Dr Karl Kruszelnicki took the students at Mullumbimby High School for an exciting ride through science past, present and into the future – presenting them with possibilities and giving them a message of hope for the world they live in.
Taking to the stage on Friday afternoon to the whoops and applause of the students, he covered topics from the revolution of the 3D printer (that he believes will have a bigger impact ‘than the printing press’) to the possibilities of clustered regularly interspaced short palindromic repeats (CRISPR).
He told the students, ‘you will be the first generation to be immortal – I’ll be the last generation to die.’
Though his support of vaccination may have upset some parents in the region, there are not many who would have disagreed with his point that it is wrong that ‘money is being ripped off out of the system and given to fossil fuel companies.’
Loss of Arctic ice
He told The Echo, ‘Out of our GDP, $137 billion a year is being given as a present, to mostly foreign-owned companies, never to be seen again.’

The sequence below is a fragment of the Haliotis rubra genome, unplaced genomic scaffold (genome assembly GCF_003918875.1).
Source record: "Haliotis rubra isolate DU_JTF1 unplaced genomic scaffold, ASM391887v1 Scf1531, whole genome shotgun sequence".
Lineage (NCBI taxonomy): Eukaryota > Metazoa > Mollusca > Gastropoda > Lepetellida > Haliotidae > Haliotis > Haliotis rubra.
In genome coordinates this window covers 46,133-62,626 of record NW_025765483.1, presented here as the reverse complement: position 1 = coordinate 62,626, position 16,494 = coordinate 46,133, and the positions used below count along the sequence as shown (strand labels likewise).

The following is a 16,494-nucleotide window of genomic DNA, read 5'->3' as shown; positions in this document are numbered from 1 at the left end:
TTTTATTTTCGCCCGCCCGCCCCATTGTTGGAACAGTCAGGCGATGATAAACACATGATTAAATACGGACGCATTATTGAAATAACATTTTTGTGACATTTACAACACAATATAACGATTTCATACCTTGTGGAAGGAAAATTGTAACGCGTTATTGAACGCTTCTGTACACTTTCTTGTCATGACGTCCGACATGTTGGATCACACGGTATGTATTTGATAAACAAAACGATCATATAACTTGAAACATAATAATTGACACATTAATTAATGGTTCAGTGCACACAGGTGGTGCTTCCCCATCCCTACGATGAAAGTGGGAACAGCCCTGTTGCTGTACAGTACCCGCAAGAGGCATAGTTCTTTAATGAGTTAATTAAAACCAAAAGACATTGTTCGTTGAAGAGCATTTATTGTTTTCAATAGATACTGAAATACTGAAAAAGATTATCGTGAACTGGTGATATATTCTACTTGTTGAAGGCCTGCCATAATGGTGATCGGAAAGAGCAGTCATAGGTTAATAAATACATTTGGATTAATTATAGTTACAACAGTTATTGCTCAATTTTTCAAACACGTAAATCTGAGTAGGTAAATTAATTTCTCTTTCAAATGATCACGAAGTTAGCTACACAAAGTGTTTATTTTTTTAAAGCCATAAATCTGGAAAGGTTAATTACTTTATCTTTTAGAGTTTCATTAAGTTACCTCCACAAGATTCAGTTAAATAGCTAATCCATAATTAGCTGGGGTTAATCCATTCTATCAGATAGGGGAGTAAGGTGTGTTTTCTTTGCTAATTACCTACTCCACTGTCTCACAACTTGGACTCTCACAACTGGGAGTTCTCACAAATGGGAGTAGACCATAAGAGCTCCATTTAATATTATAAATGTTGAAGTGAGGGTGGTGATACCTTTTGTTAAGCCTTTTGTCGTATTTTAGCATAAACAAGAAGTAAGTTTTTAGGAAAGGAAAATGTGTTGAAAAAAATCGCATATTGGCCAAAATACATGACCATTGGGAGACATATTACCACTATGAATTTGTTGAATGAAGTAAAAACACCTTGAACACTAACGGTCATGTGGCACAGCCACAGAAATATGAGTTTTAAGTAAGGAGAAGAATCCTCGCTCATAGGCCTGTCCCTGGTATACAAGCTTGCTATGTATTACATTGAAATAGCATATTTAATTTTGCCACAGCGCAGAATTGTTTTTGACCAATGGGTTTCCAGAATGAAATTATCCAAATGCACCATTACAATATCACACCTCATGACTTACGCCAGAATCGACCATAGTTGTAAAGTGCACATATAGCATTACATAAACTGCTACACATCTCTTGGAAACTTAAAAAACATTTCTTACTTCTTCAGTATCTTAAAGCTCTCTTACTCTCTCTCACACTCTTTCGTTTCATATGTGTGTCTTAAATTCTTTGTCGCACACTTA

With 80 per cent of the volume of Arctic ice in the summer now having been lost, Dr Karl was clear that ‘climate change is real. We caused it, and we can fix it – but it will be expensive.’
Since 2014, each consecutive year has been the ‘hottest year on record’, but he was clear regarding the solution: zero carbon.
‘If we start right now, it will all be done in ten years.’
And no, it will not bankrupt Australia he says.
According to Dr Karl, to provide all of Australia with renewable energy it will cost $370 billion to make the renewable energy infrastructure and then $400 billion over the next 30 years to maintain it.
‘For coal or gas, the cost is three times higher,’ he pointed out, letting the students in on the secret of why renewables were so much cheaper in the long term.
‘If you don’t have to pay for the fuel to run the system it’s cheaper.’
Highlighting Australia’s unique position in the world he pointed to the zero-carbon Australia plan that would place Australia in a leading position to supply power, and the technology to produce it, to the rest of the world.
‘We just need to decide,’ he said. ‘We just need the political will.’
Dr Karl was in the Shire as part of the Science Stuff Festival, held last weekend at the Elements of Byron resort.